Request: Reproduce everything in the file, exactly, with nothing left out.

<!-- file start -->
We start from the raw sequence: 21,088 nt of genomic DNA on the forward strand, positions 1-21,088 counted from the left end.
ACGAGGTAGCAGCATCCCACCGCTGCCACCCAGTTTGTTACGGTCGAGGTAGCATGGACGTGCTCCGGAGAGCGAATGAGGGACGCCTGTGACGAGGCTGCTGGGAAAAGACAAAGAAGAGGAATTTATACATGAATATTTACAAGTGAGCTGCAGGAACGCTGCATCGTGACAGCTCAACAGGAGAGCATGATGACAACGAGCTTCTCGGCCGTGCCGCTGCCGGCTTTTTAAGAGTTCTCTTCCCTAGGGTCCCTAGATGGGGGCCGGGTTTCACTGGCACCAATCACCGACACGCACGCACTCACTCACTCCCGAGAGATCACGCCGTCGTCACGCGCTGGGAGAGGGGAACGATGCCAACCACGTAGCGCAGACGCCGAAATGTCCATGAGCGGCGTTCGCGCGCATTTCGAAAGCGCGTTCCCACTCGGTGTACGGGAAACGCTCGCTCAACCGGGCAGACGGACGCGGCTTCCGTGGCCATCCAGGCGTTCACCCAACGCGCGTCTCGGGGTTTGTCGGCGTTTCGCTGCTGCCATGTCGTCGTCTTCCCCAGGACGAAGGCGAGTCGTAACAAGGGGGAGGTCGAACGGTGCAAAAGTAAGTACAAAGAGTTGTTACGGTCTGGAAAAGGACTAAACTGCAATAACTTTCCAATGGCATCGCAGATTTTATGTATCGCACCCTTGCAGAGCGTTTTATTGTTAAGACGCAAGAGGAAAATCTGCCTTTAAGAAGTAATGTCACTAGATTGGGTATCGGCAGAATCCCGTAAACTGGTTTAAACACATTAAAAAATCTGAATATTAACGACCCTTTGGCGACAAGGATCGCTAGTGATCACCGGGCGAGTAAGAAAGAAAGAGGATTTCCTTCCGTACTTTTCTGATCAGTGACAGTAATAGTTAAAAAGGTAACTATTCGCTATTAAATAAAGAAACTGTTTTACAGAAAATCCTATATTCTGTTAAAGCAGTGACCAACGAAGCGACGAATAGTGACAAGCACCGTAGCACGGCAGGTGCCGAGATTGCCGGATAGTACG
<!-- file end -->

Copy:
We start from the raw sequence: 21,088 nt of genomic DNA on the forward strand, positions 1-21,088 counted from the left end.
ACGAGGTAGCAGCATCCCACCGCTGCCACCCAGTTTGTTACGGTCGAGGTAGCATGGACGTGCTCCGGAGAGCGAATGAGGGACGCCTGTGACGAGGCTGCTGGGAAAAGACAAAGAAGAGGAATTTATACATGAATATTTACAAGTGAGCTGCAGGAACGCTGCATCGTGACAGCTCAACAGGAGAGCATGATGACAACGAGCTTCTCGGCCGTGCCGCTGCCGGCTTTTTAAGAGTTCTCTTCCCTAGGGTCCCTAGATGGGGGCCGGGTTTCACTGGCACCAATCACCGACACGCACGCACTCACTCACTCCCGAGAGATCACGCCGTCGTCACGCGCTGGGAGAGGGGAACGATGCCAACCACGTAGCGCAGACGCCGAAATGTCCATGAGCGGCGTTCGCGCGCATTTCGAAAGCGCGTTCCCACTCGGTGTACGGGAAACGCTCGCTCAACCGGGCAGACGGACGCGGCTTCCGTGGCCATCCAGGCGTTCACCCAACGCGCGTCTCGGGGTTTGTCGGCGTTTCGCTGCTGCCATGTCGTCGTCTTCCCCAGGACGAAGGCGAGTCGTAACAAGGGGGAGGTCGAACGGTGCAAAAGTAAGTACAAAGAGTTGTTACGGTCTGGAAAAGGACTAAACTGCAATAACTTTCCAATGGCATCGCAGATTTTATGTATCGCACCCTTGCAGAGCGTTTTATTGTTAAGACGCAAGAGGAAAATCTGCCTTTAAGAAGTAATGTCACTAGATTGGGTATCGGCAGAATCCCGTAAACTGGTTTAAACACATTAAAAAATCTGAATATTAACGACCCTTTGGCGACAAGGATCGCTAGTGATCACCGGGCGAGTAAGAAAGAAAGAGGATTTCCTTCCGTACTTTTCTGATCAGTGACAGTAATAGTTAAAAAGGTAACTATTCGCTATTAAATAAAGAAACTGTTTTACAGAAAATCCTATATTCTGTTAAAGCAGTGACCAACGAAGCGACGAATAGTGACAAGCACCGTAGCACGGCAGGTGCCGAGATTGCCGGATAGTACG